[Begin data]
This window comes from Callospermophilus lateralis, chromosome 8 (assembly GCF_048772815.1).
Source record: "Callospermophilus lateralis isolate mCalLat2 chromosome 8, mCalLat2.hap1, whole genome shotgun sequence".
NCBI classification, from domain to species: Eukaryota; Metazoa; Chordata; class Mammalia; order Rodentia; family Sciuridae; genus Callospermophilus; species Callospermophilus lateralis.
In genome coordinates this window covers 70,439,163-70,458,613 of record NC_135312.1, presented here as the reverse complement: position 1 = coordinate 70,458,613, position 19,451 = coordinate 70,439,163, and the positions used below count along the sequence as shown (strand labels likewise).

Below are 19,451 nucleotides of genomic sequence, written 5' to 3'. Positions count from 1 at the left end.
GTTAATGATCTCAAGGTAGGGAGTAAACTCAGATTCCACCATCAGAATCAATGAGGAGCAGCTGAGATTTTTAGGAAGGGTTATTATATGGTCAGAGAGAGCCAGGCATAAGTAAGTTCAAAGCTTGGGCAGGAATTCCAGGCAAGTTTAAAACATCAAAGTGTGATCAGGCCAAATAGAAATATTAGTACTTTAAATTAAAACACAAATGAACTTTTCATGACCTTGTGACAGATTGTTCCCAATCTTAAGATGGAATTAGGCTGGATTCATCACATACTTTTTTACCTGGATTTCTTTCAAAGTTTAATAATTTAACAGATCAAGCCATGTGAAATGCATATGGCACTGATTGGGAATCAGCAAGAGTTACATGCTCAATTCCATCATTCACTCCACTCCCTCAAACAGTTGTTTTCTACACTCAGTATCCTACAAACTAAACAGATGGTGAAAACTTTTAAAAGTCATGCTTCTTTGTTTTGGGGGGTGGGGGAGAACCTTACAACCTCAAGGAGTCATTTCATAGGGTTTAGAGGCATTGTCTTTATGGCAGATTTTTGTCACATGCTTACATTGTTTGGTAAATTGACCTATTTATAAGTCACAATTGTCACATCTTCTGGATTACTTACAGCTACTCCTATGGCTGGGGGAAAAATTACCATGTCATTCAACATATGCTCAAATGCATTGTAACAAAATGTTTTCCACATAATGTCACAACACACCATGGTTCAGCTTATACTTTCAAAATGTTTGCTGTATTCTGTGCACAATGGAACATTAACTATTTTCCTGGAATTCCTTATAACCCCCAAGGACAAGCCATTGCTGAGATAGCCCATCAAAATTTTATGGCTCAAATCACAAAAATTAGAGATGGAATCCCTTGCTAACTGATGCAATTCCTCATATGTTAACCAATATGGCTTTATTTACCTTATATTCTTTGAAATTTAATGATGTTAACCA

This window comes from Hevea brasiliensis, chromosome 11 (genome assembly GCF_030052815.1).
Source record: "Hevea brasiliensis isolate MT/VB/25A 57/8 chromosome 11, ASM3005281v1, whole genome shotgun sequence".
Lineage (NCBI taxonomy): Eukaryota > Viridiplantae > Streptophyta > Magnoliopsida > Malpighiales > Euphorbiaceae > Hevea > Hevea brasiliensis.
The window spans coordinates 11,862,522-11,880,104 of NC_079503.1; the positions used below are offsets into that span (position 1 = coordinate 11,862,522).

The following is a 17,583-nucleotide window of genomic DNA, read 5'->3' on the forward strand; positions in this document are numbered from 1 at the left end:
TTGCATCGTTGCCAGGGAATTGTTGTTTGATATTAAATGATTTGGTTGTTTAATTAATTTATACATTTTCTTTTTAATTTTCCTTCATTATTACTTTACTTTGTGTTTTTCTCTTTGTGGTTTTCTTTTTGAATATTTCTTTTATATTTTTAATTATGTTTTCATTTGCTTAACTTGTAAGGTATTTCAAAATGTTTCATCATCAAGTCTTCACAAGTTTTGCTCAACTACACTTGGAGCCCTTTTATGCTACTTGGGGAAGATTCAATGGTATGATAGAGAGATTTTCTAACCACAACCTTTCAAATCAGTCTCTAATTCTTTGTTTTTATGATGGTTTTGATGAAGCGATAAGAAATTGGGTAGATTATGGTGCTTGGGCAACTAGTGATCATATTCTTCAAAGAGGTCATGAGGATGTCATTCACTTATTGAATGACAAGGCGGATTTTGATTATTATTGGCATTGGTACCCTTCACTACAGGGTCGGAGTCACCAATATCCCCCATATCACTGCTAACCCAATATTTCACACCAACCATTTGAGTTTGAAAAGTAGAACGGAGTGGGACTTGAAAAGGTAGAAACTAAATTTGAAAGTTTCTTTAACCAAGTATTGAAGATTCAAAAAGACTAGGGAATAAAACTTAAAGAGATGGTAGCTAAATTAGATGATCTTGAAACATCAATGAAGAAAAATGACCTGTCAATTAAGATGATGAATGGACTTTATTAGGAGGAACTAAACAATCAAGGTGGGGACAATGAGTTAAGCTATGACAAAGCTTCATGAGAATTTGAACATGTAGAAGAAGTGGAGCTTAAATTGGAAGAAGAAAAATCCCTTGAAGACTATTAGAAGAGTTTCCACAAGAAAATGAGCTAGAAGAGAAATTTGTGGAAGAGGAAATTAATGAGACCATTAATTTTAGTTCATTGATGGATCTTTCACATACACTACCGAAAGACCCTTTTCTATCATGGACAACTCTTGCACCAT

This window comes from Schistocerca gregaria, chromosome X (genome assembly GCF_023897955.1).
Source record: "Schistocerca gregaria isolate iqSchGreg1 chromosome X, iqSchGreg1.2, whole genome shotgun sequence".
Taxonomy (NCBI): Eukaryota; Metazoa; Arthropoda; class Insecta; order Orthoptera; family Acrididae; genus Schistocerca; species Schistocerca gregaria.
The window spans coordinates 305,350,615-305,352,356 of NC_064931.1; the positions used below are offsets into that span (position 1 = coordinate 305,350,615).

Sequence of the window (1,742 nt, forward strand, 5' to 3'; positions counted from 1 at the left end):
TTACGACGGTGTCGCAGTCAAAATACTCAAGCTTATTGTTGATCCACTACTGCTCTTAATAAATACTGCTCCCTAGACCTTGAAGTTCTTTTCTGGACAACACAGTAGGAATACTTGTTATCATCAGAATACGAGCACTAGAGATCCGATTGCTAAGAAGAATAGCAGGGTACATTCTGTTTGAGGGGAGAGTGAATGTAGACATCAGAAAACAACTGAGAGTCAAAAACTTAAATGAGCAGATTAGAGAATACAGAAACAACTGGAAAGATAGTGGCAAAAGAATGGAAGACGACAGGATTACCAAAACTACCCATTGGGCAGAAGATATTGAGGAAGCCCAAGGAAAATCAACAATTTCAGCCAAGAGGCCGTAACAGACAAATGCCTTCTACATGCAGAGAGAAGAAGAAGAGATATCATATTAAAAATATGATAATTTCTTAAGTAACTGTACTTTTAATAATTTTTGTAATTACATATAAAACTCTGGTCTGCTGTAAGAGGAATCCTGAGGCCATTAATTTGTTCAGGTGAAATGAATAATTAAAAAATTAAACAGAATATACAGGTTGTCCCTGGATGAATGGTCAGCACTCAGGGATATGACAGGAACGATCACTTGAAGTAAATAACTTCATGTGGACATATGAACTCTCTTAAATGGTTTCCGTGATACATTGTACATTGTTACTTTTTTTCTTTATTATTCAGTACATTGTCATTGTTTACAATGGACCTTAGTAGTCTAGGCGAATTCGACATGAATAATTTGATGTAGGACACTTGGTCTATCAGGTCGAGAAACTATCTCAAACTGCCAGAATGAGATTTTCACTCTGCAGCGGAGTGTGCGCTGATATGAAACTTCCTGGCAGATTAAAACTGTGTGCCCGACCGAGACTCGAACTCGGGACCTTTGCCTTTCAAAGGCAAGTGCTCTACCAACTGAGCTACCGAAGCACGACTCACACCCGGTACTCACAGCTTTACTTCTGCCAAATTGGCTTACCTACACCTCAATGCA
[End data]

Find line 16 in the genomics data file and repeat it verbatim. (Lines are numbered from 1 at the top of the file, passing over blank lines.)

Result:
The window spans coordinates 305,350,615-305,352,356 of NC_064931.1; the positions used below are offsets into that span (position 1 = coordinate 305,350,615).